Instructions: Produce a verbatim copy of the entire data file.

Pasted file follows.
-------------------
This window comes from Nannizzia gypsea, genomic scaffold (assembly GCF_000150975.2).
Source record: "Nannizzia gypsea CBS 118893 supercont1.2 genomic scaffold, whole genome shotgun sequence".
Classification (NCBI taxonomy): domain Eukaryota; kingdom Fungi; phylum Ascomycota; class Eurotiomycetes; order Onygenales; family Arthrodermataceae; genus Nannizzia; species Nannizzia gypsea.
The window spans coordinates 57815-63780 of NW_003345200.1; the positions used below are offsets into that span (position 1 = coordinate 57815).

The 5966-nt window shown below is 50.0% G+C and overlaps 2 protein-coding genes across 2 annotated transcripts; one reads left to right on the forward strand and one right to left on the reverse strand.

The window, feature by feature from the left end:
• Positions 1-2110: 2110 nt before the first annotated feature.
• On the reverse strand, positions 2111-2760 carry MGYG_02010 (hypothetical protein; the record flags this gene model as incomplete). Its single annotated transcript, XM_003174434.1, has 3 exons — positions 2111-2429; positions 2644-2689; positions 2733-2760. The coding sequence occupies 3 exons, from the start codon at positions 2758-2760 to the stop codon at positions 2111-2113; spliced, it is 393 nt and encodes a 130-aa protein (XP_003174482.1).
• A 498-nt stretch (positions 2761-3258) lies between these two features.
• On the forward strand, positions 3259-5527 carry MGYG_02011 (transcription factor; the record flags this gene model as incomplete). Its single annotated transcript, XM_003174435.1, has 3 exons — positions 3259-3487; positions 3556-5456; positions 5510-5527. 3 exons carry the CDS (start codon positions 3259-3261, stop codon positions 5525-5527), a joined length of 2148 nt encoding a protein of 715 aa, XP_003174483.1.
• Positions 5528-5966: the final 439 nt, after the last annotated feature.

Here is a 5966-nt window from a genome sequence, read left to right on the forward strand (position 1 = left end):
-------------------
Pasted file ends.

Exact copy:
This window comes from Nannizzia gypsea, genomic scaffold (assembly GCF_000150975.2).
Source record: "Nannizzia gypsea CBS 118893 supercont1.2 genomic scaffold, whole genome shotgun sequence".
Classification (NCBI taxonomy): domain Eukaryota; kingdom Fungi; phylum Ascomycota; class Eurotiomycetes; order Onygenales; family Arthrodermataceae; genus Nannizzia; species Nannizzia gypsea.
The window spans coordinates 57815-63780 of NW_003345200.1; the positions used below are offsets into that span (position 1 = coordinate 57815).

The 5966-nt window shown below is 50.0% G+C and overlaps 2 protein-coding genes across 2 annotated transcripts; one reads left to right on the forward strand and one right to left on the reverse strand.

The window, feature by feature from the left end:
• Positions 1-2110: 2110 nt before the first annotated feature.
• On the reverse strand, positions 2111-2760 carry MGYG_02010 (hypothetical protein; the record flags this gene model as incomplete). Its single annotated transcript, XM_003174434.1, has 3 exons — positions 2111-2429; positions 2644-2689; positions 2733-2760. The coding sequence occupies 3 exons, from the start codon at positions 2758-2760 to the stop codon at positions 2111-2113; spliced, it is 393 nt and encodes a 130-aa protein (XP_003174482.1).
• A 498-nt stretch (positions 2761-3258) lies between these two features.
• On the forward strand, positions 3259-5527 carry MGYG_02011 (transcription factor; the record flags this gene model as incomplete). Its single annotated transcript, XM_003174435.1, has 3 exons — positions 3259-3487; positions 3556-5456; positions 5510-5527. 3 exons carry the CDS (start codon positions 3259-3261, stop codon positions 5525-5527), a joined length of 2148 nt encoding a protein of 715 aa, XP_003174483.1.
• Positions 5528-5966: the final 439 nt, after the last annotated feature.

Here is a 5966-nt window from a genome sequence, read left to right on the forward strand (position 1 = left end):